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Friday, 2 December 2016


Ozone is a pungent smelling blue gas.


In 1785, the Dutch chemist Martinus van Marum was conducting experiments involving electrical sparking above water when he noticed an unusual strong smell. He attributed the aroma to the electrical reactions, failing to realize that he had in fact created ozone.

Ozone was first isolated in 1839 by the German-Swiss chemist Christian Friedrich Schönbein (October 18, 1799 – August 29, 1868) during experiments on the electrolysis of water at the University of Basel.

Schönbein named the pungent gas after the Greek for 'to smell' which is 'ozein'. For this reason, Schönbein is generally credited with the discovery of ozone.

The ozone smell Schönbein detected is the same as that occurring in the vicinity of a thunderstorm, an odor that indicates the presence of ozone in the atmosphere.


Ozone is formed from dioxygen by the action of ultraviolet light and also atmospheric electrical discharges.

It is present in low concentrations throughout the Earth's atmosphere and protects us from harmful UVB rays from the Sun.

One molecule of ozone consists of three oxygen atoms. A molecule of oxygen has only two atoms.


Industrial uses of ozone include disinfection and the sanitizing of swimming pool water.

In the First World War, ozone was used to treat gangrene and trench foot and to disinfect wounds.

Ozone production demonstration, Fixed Nitrogen Research Laboratory, 1926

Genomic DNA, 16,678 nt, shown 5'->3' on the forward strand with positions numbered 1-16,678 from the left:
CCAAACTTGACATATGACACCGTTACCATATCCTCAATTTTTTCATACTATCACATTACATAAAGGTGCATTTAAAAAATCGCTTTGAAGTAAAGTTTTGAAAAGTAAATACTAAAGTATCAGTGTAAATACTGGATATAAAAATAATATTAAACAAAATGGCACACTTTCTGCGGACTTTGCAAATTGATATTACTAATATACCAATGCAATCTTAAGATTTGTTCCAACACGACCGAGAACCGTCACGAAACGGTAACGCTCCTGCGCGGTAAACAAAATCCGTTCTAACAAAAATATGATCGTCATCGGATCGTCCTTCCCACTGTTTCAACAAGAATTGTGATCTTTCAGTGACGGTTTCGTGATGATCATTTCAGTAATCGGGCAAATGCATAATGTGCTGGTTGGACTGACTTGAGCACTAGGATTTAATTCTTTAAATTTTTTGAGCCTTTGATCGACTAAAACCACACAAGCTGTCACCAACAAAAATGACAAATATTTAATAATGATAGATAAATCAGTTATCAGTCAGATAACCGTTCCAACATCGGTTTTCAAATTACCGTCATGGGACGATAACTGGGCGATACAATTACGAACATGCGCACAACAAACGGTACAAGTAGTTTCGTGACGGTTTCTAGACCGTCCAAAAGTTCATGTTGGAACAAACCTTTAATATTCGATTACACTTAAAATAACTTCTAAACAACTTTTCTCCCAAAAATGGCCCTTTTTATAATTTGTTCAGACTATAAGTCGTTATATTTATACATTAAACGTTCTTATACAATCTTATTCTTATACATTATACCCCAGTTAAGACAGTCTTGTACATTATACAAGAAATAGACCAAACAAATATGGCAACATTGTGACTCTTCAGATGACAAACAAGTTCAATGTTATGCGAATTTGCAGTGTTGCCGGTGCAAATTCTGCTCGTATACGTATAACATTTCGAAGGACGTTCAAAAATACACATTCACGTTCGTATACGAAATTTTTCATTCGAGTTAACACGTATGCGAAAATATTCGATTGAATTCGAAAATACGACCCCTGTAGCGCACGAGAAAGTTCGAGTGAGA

Ozone generators are used to produce ozone for cleaning air or removing smoke odors in unoccupied rooms.


Good ozone is ozone in the ozone layer of the atmosphere, 10-20 miles high, It absorbs most of the sun's ultraviolet radiation, which protects us and many other life forms from its potentially damaging effects.

The hole in the ozone layer was discovered above the Antarctic in 1985.

The Montreal Protocol to ban ozone-depleting chemicals such as CFCs was signed in 1989.

The United Nations General Assembly in 1994 designated September 16 as International Day for the Preservation of the Ozone Layer.

Despite its beneficial effect in the atmosphere, low-level ozone does more harm than good. A component of smog, it can lead to breathing disorders and chest pain.

Harmful ground-level ozone is produced by a variety of sources, including car and truck exhausts and natural gas production.

Total ozone concentration in June 2000 as measured by EP-TOMS satellite instrument

Latest results show that the ozone hole over Antarctica is showing signs of shrinking as a result of the ban on the use of CFCs.

Source Daily Express

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